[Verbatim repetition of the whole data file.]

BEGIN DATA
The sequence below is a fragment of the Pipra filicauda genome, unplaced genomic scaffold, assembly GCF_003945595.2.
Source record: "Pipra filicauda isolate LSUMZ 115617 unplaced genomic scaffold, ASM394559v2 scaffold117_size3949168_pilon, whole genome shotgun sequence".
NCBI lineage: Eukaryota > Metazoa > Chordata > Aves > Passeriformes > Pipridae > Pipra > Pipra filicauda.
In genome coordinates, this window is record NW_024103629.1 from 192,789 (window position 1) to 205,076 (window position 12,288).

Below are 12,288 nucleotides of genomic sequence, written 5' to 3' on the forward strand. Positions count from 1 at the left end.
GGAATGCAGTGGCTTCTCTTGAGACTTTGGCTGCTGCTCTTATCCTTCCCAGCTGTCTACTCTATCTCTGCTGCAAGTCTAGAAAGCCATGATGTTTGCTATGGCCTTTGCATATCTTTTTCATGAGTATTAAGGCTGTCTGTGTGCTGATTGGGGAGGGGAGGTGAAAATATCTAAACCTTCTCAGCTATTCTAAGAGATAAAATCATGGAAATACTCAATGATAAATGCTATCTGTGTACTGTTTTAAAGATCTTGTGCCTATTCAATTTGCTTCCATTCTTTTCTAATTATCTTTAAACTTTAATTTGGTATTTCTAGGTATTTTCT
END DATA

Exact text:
The sequence below is a fragment of the Pipra filicauda genome, unplaced genomic scaffold, assembly GCF_003945595.2.
Source record: "Pipra filicauda isolate LSUMZ 115617 unplaced genomic scaffold, ASM394559v2 scaffold117_size3949168_pilon, whole genome shotgun sequence".
NCBI lineage: Eukaryota > Metazoa > Chordata > Aves > Passeriformes > Pipridae > Pipra > Pipra filicauda.
In genome coordinates, this window is record NW_024103629.1 from 192,789 (window position 1) to 205,076 (window position 12,288).

Below are 12,288 nucleotides of genomic sequence, written 5' to 3' on the forward strand. Positions count from 1 at the left end.
GGAATGCAGTGGCTTCTCTTGAGACTTTGGCTGCTGCTCTTATCCTTCCCAGCTGTCTACTCTATCTCTGCTGCAAGTCTAGAAAGCCATGATGTTTGCTATGGCCTTTGCATATCTTTTTCATGAGTATTAAGGCTGTCTGTGTGCTGATTGGGGAGGGGAGGTGAAAATATCTAAACCTTCTCAGCTATTCTAAGAGATAAAATCATGGAAATACTCAATGATAAATGCTATCTGTGTACTGTTTTAAAGATCTTGTGCCTATTCAATTTGCTTCCATTCTTTTCTAATTATCTTTAAACTTTAATTTGGTATTTCTAGGTATTTTCT